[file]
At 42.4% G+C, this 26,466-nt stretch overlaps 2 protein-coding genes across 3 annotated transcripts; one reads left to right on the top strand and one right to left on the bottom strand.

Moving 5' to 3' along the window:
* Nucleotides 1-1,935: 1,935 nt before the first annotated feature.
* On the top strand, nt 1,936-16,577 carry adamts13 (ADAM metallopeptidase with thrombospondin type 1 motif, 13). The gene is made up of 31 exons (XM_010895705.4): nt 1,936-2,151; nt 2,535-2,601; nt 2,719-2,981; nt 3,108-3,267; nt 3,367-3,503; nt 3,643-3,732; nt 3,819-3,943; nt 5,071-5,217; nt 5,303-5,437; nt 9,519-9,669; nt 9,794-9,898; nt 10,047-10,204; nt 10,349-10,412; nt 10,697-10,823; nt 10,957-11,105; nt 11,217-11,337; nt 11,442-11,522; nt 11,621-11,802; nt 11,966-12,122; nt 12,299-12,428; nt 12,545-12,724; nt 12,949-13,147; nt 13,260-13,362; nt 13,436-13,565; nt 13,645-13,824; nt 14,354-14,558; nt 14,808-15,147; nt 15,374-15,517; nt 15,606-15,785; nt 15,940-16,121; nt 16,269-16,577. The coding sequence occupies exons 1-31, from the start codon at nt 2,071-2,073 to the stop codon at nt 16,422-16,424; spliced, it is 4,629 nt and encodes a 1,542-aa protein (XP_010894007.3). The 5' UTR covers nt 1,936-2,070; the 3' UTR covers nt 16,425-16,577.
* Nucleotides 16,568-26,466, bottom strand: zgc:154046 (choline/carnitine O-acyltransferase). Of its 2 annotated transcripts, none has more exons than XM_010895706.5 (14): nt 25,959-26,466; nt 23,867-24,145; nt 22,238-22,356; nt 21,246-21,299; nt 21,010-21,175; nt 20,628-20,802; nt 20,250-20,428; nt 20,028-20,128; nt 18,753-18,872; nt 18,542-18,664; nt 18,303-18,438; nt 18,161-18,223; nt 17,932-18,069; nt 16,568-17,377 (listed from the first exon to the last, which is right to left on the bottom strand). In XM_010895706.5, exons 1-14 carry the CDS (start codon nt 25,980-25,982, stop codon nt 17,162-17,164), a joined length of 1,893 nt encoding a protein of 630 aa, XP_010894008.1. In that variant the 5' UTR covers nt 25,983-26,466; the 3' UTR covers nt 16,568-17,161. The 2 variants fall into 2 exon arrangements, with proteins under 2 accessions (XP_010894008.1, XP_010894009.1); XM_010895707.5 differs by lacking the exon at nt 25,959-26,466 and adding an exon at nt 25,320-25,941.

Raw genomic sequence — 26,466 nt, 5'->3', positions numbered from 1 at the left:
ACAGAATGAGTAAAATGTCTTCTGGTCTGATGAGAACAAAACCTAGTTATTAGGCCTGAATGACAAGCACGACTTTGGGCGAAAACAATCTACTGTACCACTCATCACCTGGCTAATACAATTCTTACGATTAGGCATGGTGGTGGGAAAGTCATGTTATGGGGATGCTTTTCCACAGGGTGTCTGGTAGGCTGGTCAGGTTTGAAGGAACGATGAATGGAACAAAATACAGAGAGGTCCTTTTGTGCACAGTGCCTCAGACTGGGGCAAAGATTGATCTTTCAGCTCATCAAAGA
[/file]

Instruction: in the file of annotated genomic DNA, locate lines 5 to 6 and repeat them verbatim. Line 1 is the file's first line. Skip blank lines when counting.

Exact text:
* Nucleotides 16,568-26,466, bottom strand: zgc:154046 (choline/carnitine O-acyltransferase). Of its 2 annotated transcripts, none has more exons than XM_010895706.5 (14): nt 25,959-26,466; nt 23,867-24,145; nt 22,238-22,356; nt 21,246-21,299; nt 21,010-21,175; nt 20,628-20,802; nt 20,250-20,428; nt 20,028-20,128; nt 18,753-18,872; nt 18,542-18,664; nt 18,303-18,438; nt 18,161-18,223; nt 17,932-18,069; nt 16,568-17,377 (listed from the first exon to the last, which is right to left on the bottom strand). In XM_010895706.5, exons 1-14 carry the CDS (start codon nt 25,980-25,982, stop codon nt 17,162-17,164), a joined length of 1,893 nt encoding a protein of 630 aa, XP_010894008.1. In that variant the 5' UTR covers nt 25,983-26,466; the 3' UTR covers nt 16,568-17,161. The 2 variants fall into 2 exon arrangements, with proteins under 2 accessions (XP_010894008.1, XP_010894009.1); XM_010895707.5 differs by lacking the exon at nt 25,959-26,466 and adding an exon at nt 25,320-25,941.

Raw genomic sequence — 26,466 nt, 5'->3', positions numbered from 1 at the left: